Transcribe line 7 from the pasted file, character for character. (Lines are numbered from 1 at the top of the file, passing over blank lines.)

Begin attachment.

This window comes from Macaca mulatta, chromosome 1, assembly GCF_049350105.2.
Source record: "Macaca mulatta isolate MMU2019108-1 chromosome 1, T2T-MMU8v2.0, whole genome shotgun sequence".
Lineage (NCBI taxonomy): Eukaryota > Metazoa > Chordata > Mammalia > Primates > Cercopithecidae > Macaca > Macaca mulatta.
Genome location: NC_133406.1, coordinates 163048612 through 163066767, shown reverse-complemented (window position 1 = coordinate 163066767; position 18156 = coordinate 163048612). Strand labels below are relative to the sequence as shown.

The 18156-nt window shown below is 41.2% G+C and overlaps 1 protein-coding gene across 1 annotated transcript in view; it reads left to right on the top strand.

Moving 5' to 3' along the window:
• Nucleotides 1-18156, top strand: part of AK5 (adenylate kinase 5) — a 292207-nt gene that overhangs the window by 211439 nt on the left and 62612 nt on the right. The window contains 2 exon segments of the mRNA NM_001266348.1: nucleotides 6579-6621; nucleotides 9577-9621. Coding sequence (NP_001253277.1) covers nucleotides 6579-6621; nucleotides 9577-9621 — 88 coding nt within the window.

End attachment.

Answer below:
• Nucleotides 1-18156, top strand: part of AK5 (adenylate kinase 5) — a 292207-nt gene that overhangs the window by 211439 nt on the left and 62612 nt on the right. The window contains 2 exon segments of the mRNA NM_001266348.1: nucleotides 6579-6621; nucleotides 9577-9621. Coding sequence (NP_001253277.1) covers nucleotides 6579-6621; nucleotides 9577-9621 — 88 coding nt within the window.